Health screening

Employers have both a common law and a statutory duty of care to protect the occupational health and safety of all employees. The Health and Safety Executive (HSE) requires documentary evidence that all risks associated with all roles in the workplace be identified.

Request a workplace risk assessment to understand what risks your workforce is exposed to, and organise on-site health screening to protect your workforce, and to prevent any work-related ill health litigation.

What is Health Surveillance?

Health screening can take many different forms from non-technical surveillance such as questionnaires and skin surveillance, to technical forms such as hearing checks (audiometry) and lung function testing (spirometry). Any health surveillance undertaken is in the least invasive form possible, and is always explained to the individual by the medical practitioner.


The provision of a suitable health screening programme is intended to protect employee health during their period of employment. It also:


• enables early detection of any health condition caused through exposure;

• identifies specific monitoring required from a statutory perspective;

• evaluates the efficacy of existing control measures; and

• demonstrates compliance.

What type of tests are involved?

The following are some of the tests that can be done to check the health of employees. Which tests are used in any specific case will depend on the risk assessment for that particular job.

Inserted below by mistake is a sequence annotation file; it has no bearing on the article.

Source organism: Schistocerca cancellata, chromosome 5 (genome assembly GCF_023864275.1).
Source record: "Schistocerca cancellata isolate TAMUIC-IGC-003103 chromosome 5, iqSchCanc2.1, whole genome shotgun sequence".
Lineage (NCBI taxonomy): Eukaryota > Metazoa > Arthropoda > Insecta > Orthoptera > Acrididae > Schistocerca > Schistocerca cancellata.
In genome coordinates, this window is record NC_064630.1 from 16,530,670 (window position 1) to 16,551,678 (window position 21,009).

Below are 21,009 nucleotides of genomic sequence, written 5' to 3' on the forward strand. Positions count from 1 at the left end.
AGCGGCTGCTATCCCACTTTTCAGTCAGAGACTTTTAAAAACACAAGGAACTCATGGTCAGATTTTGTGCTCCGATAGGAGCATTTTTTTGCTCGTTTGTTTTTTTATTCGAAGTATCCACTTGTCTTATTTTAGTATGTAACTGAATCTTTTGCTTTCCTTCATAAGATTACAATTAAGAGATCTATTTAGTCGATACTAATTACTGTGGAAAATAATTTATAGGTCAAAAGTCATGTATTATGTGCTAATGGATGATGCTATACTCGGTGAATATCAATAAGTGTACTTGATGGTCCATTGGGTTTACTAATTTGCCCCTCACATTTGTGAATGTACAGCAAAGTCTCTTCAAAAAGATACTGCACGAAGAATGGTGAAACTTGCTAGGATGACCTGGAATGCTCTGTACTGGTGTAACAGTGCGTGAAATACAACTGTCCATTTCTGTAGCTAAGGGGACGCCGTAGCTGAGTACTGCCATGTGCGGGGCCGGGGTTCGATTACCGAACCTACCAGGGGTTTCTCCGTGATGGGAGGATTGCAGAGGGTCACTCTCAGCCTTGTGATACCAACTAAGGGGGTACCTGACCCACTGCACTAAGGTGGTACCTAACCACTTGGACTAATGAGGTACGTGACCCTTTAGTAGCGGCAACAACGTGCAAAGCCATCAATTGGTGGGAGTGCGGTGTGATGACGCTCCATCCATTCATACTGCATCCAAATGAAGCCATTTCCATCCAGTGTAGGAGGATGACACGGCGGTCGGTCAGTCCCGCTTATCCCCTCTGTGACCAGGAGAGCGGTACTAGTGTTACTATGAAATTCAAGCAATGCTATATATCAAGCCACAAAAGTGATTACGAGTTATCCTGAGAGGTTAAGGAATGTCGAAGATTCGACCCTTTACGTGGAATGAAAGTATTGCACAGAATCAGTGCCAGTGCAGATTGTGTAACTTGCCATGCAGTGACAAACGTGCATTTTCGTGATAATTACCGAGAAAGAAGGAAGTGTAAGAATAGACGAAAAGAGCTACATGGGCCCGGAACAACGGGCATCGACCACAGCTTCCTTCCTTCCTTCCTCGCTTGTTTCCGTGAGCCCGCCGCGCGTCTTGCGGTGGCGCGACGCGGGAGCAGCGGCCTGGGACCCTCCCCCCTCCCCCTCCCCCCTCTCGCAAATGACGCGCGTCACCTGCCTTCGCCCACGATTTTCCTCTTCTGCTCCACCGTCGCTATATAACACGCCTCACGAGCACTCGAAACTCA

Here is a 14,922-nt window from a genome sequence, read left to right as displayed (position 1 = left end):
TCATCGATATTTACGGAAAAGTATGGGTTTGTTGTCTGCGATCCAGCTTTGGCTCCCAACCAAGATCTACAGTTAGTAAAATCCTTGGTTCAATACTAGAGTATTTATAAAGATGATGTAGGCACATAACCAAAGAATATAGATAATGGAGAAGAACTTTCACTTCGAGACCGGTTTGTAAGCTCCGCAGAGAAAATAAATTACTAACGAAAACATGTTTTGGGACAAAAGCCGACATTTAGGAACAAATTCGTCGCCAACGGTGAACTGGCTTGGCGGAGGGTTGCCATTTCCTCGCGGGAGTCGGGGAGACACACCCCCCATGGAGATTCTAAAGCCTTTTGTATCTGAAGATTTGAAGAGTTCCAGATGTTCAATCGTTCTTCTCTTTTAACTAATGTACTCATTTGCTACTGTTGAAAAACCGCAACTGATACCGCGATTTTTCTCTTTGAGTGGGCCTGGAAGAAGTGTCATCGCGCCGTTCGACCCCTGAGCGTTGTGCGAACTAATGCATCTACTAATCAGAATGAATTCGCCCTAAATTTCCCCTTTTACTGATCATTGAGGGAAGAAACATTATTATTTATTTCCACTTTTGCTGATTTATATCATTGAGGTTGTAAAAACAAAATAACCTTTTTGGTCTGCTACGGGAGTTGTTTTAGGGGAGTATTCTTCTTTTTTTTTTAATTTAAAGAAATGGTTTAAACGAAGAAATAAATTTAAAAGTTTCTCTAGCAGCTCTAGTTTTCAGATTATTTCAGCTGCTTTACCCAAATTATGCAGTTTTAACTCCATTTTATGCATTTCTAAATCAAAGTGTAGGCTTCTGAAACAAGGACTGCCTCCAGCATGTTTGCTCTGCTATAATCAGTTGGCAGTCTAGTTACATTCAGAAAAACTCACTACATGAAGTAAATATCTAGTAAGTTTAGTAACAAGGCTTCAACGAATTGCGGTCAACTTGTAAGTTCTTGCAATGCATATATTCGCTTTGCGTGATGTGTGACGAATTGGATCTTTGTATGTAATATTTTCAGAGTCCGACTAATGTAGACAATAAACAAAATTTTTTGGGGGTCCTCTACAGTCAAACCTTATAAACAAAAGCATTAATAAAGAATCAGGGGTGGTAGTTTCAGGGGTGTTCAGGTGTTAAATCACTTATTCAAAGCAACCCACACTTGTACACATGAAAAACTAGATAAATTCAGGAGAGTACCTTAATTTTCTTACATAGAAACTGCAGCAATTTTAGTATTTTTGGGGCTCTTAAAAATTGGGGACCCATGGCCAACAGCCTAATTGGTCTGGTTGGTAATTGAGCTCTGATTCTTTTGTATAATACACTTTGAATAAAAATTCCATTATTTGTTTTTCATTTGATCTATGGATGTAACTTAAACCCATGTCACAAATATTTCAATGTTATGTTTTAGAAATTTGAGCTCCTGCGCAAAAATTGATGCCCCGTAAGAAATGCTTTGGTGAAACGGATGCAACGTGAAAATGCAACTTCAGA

• Hearing

Hearing is tested by audiometer. The hearing threshold at a range of frequencies is checked and limits are set for specific jobs. The test takes 15- 30 minutes.


• Respiratory / Lung function (spirometry)

The person blows into a spirometer (portable) and the machine measures lung function. This can detect asthma and other lung diseases.


• Skin check

A questionnaire is completed asking whether or not the person gets skin symptoms, particularly at work. The person’s skin is examined to look for signs of sensitivity to gloves or chemicals, for example, used in the work environment.


• Safety critical worker

The purpose of a safety critical medical is to identify if there is any risk or likelihood of developing a health problem that could cause sudden illness, for example, whilst undertaking work, and there are certain tests that can highlight this likelihood.